Light Pollution: The Overlooked Environmental Crisis


Edward Wang and Noah Shin

What is Light Pollution? 

When you look up “the night sky” on Google you will see high-quality images, usually vibrant night skies accompanied by the Milky Way and other fascinating celestial objects. However, when you step outside, there is no apparent Milky Way streaking through the middle, nor are there many visible stars in sight either. Science News reports that, according to over 50,000 observations by citizen scientists, the night sky has gotten brighter by 10% in the last 10 years.

However, the issue of light pollution is more complicated than not being able to see the stars at nightit interrupts biological behavior in wildlife, disrupts our circadian rhythm, and contributes to other environmental issues, such as increased CO2 in the atmosphere. National Geographic defines light pollution as “the excessive or inappropriate use of outdoor artificial light” when it is not necessary, such as at certain times of the night. Especially in urban areas and metropolitan cities, light pollution has converted night into an artificial day.

What are the causes and types of light pollution? 

The types of light pollution include glare, clutter, light trespass, and sky glow. Glare is excessive brightness that causes visual discomfort, such as blinding car headlights that cause visual discomfort. Clutter is a large grouping of excessive amounts of light, such as groups of street lights, lit signs, or advertisements. Light trespass is when light “trespasses” into areas where it is not needed, leading to potential disturbances for people and animals who live there. Finally, sky glow is the hazy and cloudy glow over a city, which contributes to the overall brightening of the night sky.

According to the International Dark-Sky Association, “Light pollution is a side effect of industrial civilization. Its sources include building exterior and interior lighting, advertising, commercial properties, offices, factories, streetlights, and illuminated sporting venues.” In many urban areas, this has been the result at night, with over-stimulating signs, busy streets, and lit-up buildings. However, the crisis is not limited to only night-time, because anytime light is used over an area or period of time when it is not needed, it still counts as light pollution!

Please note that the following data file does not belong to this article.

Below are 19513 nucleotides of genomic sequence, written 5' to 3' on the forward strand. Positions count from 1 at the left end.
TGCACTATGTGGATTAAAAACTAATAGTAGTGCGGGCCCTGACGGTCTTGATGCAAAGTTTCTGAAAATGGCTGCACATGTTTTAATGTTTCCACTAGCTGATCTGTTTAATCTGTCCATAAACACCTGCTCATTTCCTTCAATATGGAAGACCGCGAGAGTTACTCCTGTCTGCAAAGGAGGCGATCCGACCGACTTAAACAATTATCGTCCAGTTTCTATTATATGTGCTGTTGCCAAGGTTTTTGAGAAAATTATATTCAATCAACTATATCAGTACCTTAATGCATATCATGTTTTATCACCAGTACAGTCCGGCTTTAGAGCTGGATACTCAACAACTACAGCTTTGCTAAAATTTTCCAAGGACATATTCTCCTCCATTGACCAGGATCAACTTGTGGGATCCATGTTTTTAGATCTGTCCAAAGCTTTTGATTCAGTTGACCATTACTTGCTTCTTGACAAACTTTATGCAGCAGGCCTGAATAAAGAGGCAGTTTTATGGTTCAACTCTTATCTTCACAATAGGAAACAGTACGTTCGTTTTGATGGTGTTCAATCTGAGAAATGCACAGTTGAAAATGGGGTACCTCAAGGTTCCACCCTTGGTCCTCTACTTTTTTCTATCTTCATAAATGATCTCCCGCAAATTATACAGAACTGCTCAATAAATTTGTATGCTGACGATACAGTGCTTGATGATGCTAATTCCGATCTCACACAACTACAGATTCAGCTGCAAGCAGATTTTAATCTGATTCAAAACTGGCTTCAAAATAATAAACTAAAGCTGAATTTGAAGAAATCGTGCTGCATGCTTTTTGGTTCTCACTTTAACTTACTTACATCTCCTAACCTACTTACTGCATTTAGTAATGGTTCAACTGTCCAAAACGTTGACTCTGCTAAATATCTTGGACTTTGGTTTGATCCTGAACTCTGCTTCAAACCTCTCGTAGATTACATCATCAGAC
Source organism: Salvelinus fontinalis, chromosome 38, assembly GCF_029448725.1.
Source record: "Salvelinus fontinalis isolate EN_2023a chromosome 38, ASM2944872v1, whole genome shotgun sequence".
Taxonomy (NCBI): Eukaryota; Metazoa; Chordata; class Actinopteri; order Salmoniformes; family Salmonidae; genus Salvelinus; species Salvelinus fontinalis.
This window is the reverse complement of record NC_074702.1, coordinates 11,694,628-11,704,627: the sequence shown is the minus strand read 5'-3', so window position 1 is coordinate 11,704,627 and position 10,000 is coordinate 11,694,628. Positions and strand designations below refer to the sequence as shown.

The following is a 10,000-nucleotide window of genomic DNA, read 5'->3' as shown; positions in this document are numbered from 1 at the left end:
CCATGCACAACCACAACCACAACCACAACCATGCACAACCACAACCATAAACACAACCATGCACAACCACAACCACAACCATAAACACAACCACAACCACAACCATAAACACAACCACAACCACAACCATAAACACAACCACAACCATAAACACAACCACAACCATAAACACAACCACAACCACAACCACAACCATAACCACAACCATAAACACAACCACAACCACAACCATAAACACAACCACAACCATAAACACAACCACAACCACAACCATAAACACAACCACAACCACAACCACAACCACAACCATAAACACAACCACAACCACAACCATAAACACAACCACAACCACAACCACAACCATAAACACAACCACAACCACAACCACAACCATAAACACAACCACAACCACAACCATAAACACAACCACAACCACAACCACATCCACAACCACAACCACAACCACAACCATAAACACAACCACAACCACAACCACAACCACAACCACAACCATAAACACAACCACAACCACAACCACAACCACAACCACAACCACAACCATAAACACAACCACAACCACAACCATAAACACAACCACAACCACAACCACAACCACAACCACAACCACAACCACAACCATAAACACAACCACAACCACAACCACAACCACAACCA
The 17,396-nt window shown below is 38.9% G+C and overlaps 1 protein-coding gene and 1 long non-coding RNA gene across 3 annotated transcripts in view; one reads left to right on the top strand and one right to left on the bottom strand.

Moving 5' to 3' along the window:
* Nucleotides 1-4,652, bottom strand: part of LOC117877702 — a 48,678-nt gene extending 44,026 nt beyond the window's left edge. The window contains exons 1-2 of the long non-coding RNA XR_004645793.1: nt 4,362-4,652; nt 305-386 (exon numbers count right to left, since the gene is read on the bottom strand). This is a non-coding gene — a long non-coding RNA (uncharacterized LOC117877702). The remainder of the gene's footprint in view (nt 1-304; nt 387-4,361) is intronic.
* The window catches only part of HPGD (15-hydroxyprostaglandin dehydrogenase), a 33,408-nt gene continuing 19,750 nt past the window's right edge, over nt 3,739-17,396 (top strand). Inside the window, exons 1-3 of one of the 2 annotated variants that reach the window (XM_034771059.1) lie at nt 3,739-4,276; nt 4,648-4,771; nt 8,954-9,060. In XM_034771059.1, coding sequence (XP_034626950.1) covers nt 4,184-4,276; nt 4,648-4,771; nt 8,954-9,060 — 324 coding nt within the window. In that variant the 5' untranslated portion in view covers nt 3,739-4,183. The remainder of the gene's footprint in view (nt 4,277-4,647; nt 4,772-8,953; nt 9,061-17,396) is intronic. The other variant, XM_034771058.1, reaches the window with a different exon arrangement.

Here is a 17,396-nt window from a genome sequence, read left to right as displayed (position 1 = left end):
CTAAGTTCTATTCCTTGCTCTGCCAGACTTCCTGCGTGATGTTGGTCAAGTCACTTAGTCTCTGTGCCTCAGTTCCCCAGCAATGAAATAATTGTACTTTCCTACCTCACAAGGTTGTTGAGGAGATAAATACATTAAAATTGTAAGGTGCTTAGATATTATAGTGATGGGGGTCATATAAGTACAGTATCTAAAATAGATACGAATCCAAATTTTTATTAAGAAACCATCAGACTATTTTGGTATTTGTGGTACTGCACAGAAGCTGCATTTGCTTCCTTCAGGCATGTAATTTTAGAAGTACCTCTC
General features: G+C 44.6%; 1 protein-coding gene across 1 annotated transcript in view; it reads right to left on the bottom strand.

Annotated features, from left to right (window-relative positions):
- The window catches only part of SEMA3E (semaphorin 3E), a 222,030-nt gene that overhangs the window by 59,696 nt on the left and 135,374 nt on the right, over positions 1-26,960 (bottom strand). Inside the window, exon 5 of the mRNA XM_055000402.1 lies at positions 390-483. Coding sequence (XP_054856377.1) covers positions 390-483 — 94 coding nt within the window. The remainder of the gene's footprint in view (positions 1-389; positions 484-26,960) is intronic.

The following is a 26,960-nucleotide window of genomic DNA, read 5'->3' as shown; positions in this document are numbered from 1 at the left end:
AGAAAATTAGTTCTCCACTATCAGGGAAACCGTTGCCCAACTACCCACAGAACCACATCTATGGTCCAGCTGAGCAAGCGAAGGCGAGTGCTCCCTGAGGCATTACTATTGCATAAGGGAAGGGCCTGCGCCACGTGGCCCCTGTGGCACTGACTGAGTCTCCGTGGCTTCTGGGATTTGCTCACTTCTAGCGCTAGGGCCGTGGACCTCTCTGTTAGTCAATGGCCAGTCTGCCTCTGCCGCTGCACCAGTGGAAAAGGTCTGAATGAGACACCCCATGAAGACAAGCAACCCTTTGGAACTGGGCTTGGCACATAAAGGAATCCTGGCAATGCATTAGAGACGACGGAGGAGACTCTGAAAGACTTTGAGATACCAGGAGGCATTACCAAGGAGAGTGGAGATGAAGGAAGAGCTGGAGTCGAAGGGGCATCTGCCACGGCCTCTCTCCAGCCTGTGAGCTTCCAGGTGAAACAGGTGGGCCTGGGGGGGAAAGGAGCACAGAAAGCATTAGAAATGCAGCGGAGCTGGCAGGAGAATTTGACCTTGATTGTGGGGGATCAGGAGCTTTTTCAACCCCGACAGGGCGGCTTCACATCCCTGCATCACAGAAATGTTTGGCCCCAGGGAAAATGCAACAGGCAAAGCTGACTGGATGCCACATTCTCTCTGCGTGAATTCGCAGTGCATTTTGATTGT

What are the consequences of light pollution?

Light Pollution In The US

One of the most critical effects of light pollution is its intrusive factor. For millions of years, Earth has existed in a day/night pattern that organisms have adapted to. Now that bright lights have taken over the night sky, that delicate balance has been broken. Scientific studies have shown evidence that light pollution has disrupted migration patterns and habitats. For example, turtles (which are naturally guided by the moon) are confused by lights and other stimulants, and can accidentally wander off-course or even into traffic. In addition, light pollution can affect groups of migrating birds. Many migrating birds are attracted to artificial light, and as a result, may meander into cities and collide with tall skyscrapers.

Another consequence of light pollution is the disruption of our own circadian rhythm, the internal clock that regulates the sleep-wake cycle and other activities. At night, the human body produces a hormone called melatonin, which encourages sleep. Artificial light at night lowers the human body’s melatonin levels which can result in sleep deprivation. “And when we don’t get that hormone… then the whole working of this biological system becomes problematic,” Dr. Christopher Kyba said in an interview. As a result, fatigue, headaches, stress, and other health problems can arise from light pollution, and also surprisingly, from blue light emitted by phones and computers.

In addition, light pollution has contributed to other environmental crises such as the increase of CO2 in the atmosphere. An overuse of lights leads to a large waste of energy, which in turn has major economic and environmental repercussions. Electric bills can rise in cost, demands for resources can increase, and more CO2 will be emitted into the atmosphere to keep up with all the high demands of lighting.

What are possible solutions to this crisis?

As a start, turning off lights when unnecessary is a simple solution. Although many people know of this solution, people fall out of the old habit and take it for granted. Secondly, minimizing the number of lights used in households is important, because it helps save energy, lower the cost of electrical bills, and combats light pollution at the same time. In addition, using blinds and other covers to shield light is beneficial as it prevents any unnecessary light from shining out where it is not needed (e.g. out of windows to neighbors). Another solution concerning driving at night would be to keep car windshields, mirrors, and headlights clean, in order to reduce visual discomfort or glare. 

Equally important, designers and manufacturers can also help with the matter by designing street lamps and other light fixtures differently. Designers can use softer hues of colors instead of blue light to make street lamps more visual-friendly for humans and other animals. Also, using dimmer amounts/shades of light can help conserve energy usage, and motion detectors for lights can aid in the goal of only using light when it is needed. Lastly, shielding the light downward helps prevent unwanted light to scatter into the sky.

Spreading the word about light pollution to society is imperative so that people are informed about the crisis. Of all of the environmental issues, light pollution is severely overlooked, although its severity has skyrocketed in the past decade. While it is impossible to completely eliminate light pollution in major cities, taking the steps to reduce its impact will drastically help in the long run.